After years of revision and delays, the long-overdue FAA Reauthorization Act of 2018 has finally been signed into law. In this case, the wait was worth it. The law contains promising provisions that could stimulate a new wave of innovation in aviation.
In April, my colleague Brent Skorup drew up a list of liberalizing reforms to kick-start an air travel renaissance that Congress could promulgate through the reauthorization. He specifically identified supersonic flight and flight-sharing (“Uber for airplanes”) as examples of low-hanging fruit well within lawmakers’ grasp to boost growth and consumer welfare.
I am delighted to report that many of these ideas are reflected in the final reauthorization; but as I’ll discuss, there is more work to be done.
First, let’s break down the good news.
Leadership on Supersonic Flight
For a too brief period in American history, passengers were free to zip around the skies in a super-fast, supersonic jet. These crafts, which could reach speeds above Mach 1, harken to a time of national optimism and airspace romanticism. But the death of the supersonic industry was all but a foregone conclusion when the FAA suddenly moved to ban all supersonic aircraft over the continental US in 1973.
Supersonic flights were still allowed to operate outside of the US, and majestic Concorde routes from the East Coast to Europe operated until its demise in 2003. There were many reasons to cease the flight of the Concordes, some of them economic and technical. But one reason for their lack of economic viability was that companies were limited from operating routes over the US heartland.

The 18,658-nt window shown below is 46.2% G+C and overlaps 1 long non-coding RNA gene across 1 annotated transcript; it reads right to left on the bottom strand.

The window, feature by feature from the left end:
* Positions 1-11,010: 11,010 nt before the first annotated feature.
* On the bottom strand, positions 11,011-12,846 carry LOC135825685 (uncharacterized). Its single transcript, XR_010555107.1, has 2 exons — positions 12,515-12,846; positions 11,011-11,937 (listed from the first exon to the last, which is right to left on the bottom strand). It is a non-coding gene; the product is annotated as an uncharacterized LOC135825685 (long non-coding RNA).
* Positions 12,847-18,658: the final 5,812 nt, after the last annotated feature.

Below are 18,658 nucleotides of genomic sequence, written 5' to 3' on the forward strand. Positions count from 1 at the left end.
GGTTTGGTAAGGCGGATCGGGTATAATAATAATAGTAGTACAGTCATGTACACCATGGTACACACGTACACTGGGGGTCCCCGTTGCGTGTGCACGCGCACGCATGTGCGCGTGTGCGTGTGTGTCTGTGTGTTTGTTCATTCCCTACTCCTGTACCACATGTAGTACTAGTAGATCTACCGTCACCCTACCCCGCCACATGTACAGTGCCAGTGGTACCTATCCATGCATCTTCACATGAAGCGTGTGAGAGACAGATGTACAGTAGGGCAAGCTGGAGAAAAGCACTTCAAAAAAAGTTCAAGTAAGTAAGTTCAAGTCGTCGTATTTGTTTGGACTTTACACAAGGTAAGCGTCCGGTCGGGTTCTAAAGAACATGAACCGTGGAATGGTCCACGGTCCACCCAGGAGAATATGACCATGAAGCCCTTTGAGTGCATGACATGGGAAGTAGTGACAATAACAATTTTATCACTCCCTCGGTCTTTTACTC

There was a small but dedicated public resistance to supersonic flight as well, which petitioned policymakers here and abroad to shut the whole thing down. Topping their complaints were concerns about environmental effects, most prominent among them being the “boom” sound that supersonic jets gave off.
But these concerns did not justify banning this technology outright. Rather, as Mercatus research by Eli Dourado and Samuel Hammond pointed out, policymakers should have crafted rules that left space for innovation. Dourado and Hammond specifically suggested a maximum noise threshold that engineers could have targeted. This would allow Americans to enjoy super-fast flight without subjecting those on the ground to irksome or harmful noise pollution.
Fortunately, Congress appears to have heard their appeal. The FAA Reauthorization Act contains exciting provisions that direct the FAA to prepare for revived supersonic flight.
The bill calls on America’s flight regulator to “exercise leadership in the creation of Federal and international policies, regulations, and standards relating to the certification and safe and efficient operation of civil supersonic aircraft.” In particular, it calls for regulators to propose “noise standards for landing and takeoff, and noise test requirements that would apply to a civil supersonic aircraft” by March of 2020. The FAA may also develop a near-term certification procedure to allow companies to operate supersonic flights, and data on noise and performance will be periodically evaluated to fine-tune standards and determine if—and hopefully, when—the ban on overland supersonic flight can be repealed.
Paving a Path for Safe and Affordable Flight-Sharing
The sharing economy has expanded options and lowered costs in the ground transportation and hospitality industries. Why not aviation?
Actually, a “proto-sharing economy” arrangement existed for decades among private aviators and was allowed by the FAA. It was low-tech: basically, a bulletin board system that advertised planned small craft flights and offered to share fuel costs if someone was going the same way. Some entrepreneurs tried to bring this system into the digital age and migrate it to the Internet. It was only then that the FAA decided to clamp down on these activities.
Christopher Koopman detailed the short saga of Internet-based flight-sharing in a research paper for Mercatus. Essentially, the FAA expansively interpreted its own definition of a “common carrier” in an effort to put the kibosh on flight-sharing innovation.
Large airlines may have breathed a sigh of relief because a potential competitor was put out of business. But consumers were robbed of a development that could have lowered prices and expanded access for less popular routes.